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EPA Proposes New Regulations To Prevent Lead Poisoning From Water Systems

With degrading water supply lines in cities throughout the U.S. posing a potential risk of lead poisoning, federal health officials have proposed new changes to detect water supplies that may contain levels of lead exceeding regulatory standards.

The Environmental Protection Agency (EPA) issued proposed rules this month, listing several new initiatives that are intended to reduce the risks of lead in drinking water of schools, child care facilities, and the most at-risk communities.

As part of the Federal Action Plan to Reduce Childhood Lead Exposures, several protocols are being proposed for identifying lead, expanding sampling, and strengthening public water treatments to ensure that public water is proactively treated to prevent elevated and harmful lead levels.

The proposal focuses on six key areas, including identifying the most impacted areas, strengthening drinking water treatment, replacing lead service lines, increasing drinking water sampling reliability, improving risk communications to customers and better protecting children in school and child care facilities.

Currently, the existing action level set by the EPA for lead levels in drinking water is 15 parts per billion (ppb). However, the new proposal would introduce a lead trigger level of 10 ppb, which would assist in early recognition.

EPA Administrator Andrew Wheeler stated in the release that by putting protocols in place to recognize water supply systems that are reaching 10 ppb, city officials and the EPA can better prepare and take action to prevent lead levels from reaching 15 ppb levels.

According to the proposed changes to the Lead and Copper Rule, systems above 10 ppb but below 15 ppb would be required to increase inspections, set an annual goal for conducting replacements, and conduct outreach to encourage resident participation in replacement programs. Water systems above 15 ppb would be required to annually replace portions of the lead service lines.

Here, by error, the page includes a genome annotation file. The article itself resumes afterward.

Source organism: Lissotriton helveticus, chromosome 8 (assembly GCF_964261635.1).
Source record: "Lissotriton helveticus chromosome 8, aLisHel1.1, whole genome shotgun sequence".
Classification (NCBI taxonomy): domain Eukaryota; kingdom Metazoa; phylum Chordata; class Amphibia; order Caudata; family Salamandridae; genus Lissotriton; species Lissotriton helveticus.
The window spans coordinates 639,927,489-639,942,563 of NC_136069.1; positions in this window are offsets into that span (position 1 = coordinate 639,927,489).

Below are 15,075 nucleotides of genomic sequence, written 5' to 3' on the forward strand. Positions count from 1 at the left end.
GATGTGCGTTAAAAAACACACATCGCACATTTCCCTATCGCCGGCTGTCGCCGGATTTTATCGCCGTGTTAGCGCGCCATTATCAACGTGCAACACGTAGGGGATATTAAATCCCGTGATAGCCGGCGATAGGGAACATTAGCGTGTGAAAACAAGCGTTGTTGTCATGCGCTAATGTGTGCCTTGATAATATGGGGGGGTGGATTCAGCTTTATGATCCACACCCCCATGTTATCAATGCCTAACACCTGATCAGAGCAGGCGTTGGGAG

As part of the initiative, the EPA and the Department of Housing and Urban Development (HUD) launched a new website that summarizes available federal programs dedicated to assisting or funding lead service line replacements.

Lead Problems In City Water Systems

Lead poisoning can pose serious health risks to children. A study published in 2013 indicated even low levels of lead in the blood can affect a child’s school performance, especially reading readiness for children entering kindergarten. Other effects include injury to the nervous system, brain damage, seizures, growth retardation, mental retardation, coma, and even death.

The U.S. Centers for Disease Control and Prevention (CDC) estimate that 535,000 children ages 1-5, or about 2.6% of such children in the U.S., have levels of lead in their blood that place them at risk for adverse health effects.

New reports are finding many lead exposures are the result of aging lead pipe water supply lines, which were installed in cities nationwide before the dangers of lead were well known, meaning many still have thousands of lead service lines which run from water mains into homes.

According to a recent report published by Bloomberg News earlier this year, cities with aging lead service lines may pose serious health risks nationwide. The report highlighted ten cities that have reported lead levels above 15 parts per billion over the last two years, which is the standard the EPA calls its “action level” due to a potential risk of injury for consumers.

Earlier this year, the EPA issued a letter to New Jersey government officials detailing the findings from samples collected from the Newark residence’s tap water, which the agency indicates is not safe for consumption due to the risk of lead poisoning, even after the city supplied tens of thousands of free water filters to residents.

 

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